Treasures of the Baseball Hall of Fame: The Official Companion to the Collection at Cooperstown

Treasures of the Baseball Hall of Fame: The Official Companion to the Collection at Cooperstown

Hardcover

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Product Details

ISBN-13: 9780375501432
Publisher: Random House Publishing Group
Publication date: 06/01/1998
Pages: 237
Product dimensions: 9.36(w) x 11.77(h) x 0.90(d)

About the Author

JOHN THORN wrote his first baseball book twenty-five years ago.  Since then he has written and edited a great many more, among them The Hidden Game of Baseball, The Game for All America, and The Armchair Book of Baseball  With statistician Pete Palmer, he created the official encyclopedia of the game, Total Baseball, now in its fifth edition.  He was senior creative consultant to the Ken Burns film Baseball.

John Thorn is the publisher of Total Sports, a cross-platform sports-information company.  He lives in Kingston, New York.

Interviews

Before the live bn.com chat, John Thorn agreed to answer some of our questions.

Q:  What are your thoughts on this year's Hall of Fame inductee Don Sutton and his five-year wait?

A:  It's hard to deny a spot in the Hall of Fame to any pitcher with 300 wins to his credit. The 300-win mark will become increasingly rare, what with five-man rotations and an increasing number of no-decision games as starters are pulled from games earlier and earlier, even when they are effective. Sutton's detractors have pointed to his lack of dominance in any particular season, but his longevity weighed heavily in his favor, as it did for Phil Niekro and may well do, one day, for Tommy John and Jim Kaat.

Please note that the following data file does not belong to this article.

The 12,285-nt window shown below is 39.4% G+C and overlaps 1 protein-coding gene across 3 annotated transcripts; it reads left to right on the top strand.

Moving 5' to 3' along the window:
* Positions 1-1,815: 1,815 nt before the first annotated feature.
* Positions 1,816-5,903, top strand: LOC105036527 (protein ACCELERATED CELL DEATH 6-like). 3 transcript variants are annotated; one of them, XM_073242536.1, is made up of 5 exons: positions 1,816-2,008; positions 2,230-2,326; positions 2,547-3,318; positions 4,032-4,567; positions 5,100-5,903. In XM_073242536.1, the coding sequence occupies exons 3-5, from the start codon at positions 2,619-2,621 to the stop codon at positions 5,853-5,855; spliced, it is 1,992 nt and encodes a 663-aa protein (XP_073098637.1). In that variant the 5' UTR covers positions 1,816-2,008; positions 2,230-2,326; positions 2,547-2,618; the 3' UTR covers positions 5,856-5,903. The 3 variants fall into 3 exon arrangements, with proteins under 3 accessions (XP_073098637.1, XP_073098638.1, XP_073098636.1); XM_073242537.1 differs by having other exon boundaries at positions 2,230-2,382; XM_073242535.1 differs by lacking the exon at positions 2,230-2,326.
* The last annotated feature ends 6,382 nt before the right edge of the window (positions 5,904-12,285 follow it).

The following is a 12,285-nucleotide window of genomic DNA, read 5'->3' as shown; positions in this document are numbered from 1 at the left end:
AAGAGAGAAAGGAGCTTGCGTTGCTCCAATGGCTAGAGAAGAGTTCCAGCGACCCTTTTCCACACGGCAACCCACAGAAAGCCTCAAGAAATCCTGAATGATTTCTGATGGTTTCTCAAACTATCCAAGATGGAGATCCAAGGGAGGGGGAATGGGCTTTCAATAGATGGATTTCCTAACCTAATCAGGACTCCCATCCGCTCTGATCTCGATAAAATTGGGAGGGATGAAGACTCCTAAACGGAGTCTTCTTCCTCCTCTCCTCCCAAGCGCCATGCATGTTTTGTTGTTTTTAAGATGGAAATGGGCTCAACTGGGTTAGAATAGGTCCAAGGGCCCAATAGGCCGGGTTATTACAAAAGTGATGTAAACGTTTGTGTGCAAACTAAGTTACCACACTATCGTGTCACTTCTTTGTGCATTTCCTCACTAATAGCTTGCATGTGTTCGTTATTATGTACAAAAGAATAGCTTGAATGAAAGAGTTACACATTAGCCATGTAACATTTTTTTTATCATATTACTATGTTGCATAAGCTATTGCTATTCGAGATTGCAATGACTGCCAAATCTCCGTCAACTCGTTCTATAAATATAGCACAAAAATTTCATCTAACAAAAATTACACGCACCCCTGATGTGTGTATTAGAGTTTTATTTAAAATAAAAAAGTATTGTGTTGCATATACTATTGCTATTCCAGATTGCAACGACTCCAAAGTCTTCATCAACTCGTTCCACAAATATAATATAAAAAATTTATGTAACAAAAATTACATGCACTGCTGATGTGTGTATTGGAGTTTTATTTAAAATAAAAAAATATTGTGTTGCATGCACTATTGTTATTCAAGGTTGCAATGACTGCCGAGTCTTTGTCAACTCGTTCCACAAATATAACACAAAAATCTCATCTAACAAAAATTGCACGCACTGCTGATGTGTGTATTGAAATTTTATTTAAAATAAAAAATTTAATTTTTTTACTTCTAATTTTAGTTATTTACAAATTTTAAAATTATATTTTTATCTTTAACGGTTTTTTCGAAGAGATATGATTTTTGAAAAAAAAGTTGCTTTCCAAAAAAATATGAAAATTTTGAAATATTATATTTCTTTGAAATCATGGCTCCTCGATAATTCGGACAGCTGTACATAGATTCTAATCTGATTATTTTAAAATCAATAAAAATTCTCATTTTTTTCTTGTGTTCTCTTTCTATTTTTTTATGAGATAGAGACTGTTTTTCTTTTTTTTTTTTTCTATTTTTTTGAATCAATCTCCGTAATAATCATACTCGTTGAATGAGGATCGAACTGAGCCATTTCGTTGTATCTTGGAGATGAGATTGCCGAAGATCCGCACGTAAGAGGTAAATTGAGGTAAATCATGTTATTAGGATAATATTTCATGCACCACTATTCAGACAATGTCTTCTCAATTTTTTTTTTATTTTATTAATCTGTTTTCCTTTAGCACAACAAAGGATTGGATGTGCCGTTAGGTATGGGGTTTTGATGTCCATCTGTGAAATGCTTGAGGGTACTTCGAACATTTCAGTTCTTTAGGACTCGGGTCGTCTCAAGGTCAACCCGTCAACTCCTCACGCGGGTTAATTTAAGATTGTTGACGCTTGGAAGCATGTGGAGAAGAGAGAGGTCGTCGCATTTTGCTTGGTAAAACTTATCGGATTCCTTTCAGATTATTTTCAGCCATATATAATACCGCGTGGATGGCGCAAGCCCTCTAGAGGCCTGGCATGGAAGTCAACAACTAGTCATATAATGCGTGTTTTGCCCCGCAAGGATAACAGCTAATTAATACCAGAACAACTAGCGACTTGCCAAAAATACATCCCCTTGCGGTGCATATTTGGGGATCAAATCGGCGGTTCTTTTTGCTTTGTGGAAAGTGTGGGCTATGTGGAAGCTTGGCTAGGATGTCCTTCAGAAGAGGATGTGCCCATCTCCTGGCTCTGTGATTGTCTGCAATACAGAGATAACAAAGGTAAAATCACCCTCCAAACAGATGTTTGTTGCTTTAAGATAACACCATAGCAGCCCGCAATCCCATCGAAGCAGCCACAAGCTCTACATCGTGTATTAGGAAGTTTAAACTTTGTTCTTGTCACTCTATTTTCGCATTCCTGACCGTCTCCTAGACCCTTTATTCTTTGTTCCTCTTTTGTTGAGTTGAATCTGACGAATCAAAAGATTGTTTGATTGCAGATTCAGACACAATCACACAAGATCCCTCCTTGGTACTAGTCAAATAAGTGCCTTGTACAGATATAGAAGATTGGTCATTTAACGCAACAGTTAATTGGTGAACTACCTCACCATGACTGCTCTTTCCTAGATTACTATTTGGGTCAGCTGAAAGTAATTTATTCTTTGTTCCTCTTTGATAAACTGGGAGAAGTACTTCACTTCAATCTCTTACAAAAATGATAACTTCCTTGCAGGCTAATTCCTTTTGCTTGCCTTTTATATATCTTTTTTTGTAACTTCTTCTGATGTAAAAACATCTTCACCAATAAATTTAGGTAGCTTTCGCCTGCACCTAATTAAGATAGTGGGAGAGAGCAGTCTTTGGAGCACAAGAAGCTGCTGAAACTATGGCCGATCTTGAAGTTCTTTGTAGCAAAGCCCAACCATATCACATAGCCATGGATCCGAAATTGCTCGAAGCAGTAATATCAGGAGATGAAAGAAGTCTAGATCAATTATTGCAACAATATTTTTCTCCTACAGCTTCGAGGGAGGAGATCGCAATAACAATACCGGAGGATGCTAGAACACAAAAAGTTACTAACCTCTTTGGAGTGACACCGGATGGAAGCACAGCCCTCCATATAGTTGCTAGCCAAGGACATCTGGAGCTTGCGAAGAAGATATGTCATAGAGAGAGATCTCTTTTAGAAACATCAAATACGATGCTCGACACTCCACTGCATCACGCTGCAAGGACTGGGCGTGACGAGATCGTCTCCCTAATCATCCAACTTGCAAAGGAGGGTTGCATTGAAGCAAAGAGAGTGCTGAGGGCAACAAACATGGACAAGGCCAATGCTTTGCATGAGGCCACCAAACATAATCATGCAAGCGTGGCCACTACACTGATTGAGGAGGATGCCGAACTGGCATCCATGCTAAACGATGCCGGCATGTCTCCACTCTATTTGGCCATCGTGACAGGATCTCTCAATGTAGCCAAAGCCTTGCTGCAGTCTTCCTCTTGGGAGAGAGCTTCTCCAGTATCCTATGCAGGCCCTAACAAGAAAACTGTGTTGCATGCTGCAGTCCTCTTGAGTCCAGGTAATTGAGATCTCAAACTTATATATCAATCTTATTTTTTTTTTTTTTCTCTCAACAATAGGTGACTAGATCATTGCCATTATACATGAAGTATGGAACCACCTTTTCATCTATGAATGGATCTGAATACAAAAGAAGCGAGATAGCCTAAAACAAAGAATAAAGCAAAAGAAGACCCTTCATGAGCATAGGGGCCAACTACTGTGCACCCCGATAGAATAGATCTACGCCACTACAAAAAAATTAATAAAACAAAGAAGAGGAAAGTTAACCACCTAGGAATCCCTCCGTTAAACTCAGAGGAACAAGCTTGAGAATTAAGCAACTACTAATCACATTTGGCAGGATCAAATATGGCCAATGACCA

Q:  Do you think this year's Yankees team (61-20 at the All-Star break) is the best of the decade?

A:  Well, the Yanks are the best team for half a season in this decade. Let's wait to anoint them as the best of the decade until the season is over...and maybe until the decade is over. Writers and fans like superlatives, but this exercise can become pretty silly. At this writing, the Yanks are 64-20, matching the best record after 84 games of the 1902 Pirates, a team few of us recall because their victory pace slowed somewhat in the last months of the season.

Q:  What do you think about baseball expansion? Do you think it is diluting the pitching in baseball?

A:  Thirty-two teams is a natural number at which to slow expansion, because it will permit four leagues (or divisions) of eight teams each, or eight divisions of four teams each. Enhanced and extended postseason competition is good for the game, I believe, and the diluted quality of play is a temporary phenomenon. After all, in the 1920s, the supposed golden age of baseball, we were drawing on a population base in the U.S. of maybe 80 million, and neither African Americans nor Latin Americans, to any great extent, were permitted to play in the majors. Today the talent pool is much broader, the average level of play is far superior, and only statistical parity with earlier eras suggests equality or, perhaps, diminution of quality. Babe Ruth faced worse pitchers in 1927 than Mark McGwire or Ken Griffey do in 1998.

Q:  What was your favorite Hall of Fame acceptance speech? Is there any one speech that struck a personal chord with you? Why?

A:  Oh, I guess it would be Harmon Killebrew's speech, in which he told of his mother's scolding him and his playmates for ripping up the grass in the backyard with their ballplaying, and his father reprimanding her with these words: "We're raising kids, not raising grass." And Ted Williams's speech in 1966 was probably the most resonant for baseball fans and the Hall itself, with his advocacy of admitting the pre-Jackie Robinson black stars to the Hall so as not to double the injustice of the color bar.

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